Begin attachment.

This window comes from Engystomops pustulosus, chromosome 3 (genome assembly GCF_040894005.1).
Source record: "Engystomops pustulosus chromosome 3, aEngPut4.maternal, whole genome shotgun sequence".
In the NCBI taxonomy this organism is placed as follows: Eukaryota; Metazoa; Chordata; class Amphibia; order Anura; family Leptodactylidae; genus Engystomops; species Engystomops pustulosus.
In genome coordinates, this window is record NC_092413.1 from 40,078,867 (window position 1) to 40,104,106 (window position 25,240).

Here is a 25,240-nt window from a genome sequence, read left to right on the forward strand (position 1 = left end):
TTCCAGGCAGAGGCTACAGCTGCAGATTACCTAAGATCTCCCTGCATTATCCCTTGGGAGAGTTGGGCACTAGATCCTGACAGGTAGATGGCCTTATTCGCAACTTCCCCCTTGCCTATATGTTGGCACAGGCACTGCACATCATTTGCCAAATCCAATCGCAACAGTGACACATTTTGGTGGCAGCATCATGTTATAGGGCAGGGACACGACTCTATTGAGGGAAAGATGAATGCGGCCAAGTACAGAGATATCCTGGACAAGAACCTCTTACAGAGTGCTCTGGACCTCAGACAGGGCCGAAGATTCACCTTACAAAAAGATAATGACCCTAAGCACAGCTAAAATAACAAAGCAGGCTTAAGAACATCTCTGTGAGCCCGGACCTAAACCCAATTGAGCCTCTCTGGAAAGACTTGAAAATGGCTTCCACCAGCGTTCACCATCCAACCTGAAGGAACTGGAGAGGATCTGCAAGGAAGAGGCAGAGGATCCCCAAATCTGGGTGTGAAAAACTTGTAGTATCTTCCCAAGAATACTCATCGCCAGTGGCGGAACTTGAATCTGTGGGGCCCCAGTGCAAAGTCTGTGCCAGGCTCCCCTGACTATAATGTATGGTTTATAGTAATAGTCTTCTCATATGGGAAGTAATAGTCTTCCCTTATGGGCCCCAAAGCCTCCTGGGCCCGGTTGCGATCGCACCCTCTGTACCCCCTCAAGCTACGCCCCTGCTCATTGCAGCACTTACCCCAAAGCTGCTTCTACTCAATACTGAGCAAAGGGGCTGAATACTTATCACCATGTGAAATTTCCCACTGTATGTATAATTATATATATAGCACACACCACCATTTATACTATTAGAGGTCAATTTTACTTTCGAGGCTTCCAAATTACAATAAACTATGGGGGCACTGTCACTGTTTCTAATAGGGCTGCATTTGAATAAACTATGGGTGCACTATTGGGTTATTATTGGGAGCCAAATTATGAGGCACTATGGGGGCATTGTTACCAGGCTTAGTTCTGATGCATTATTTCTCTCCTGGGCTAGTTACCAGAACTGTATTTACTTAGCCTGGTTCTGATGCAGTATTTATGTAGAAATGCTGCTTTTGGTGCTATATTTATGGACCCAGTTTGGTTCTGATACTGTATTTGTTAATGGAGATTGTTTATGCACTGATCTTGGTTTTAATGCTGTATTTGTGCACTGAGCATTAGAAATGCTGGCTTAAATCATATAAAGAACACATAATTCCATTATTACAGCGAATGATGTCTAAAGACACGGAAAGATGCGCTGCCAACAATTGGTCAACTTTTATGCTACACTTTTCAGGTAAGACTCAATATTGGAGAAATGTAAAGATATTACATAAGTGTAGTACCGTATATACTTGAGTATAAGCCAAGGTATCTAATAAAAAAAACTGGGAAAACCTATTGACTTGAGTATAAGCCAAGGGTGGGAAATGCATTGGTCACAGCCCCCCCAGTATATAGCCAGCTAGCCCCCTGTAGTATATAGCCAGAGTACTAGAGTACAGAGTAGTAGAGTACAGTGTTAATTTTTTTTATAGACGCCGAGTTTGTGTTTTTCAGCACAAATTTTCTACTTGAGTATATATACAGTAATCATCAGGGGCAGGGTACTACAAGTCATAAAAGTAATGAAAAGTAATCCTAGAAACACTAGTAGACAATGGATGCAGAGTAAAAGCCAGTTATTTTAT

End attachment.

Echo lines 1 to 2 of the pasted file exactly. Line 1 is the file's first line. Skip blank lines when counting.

This window comes from Engystomops pustulosus, chromosome 3 (genome assembly GCF_040894005.1).
Source record: "Engystomops pustulosus chromosome 3, aEngPut4.maternal, whole genome shotgun sequence".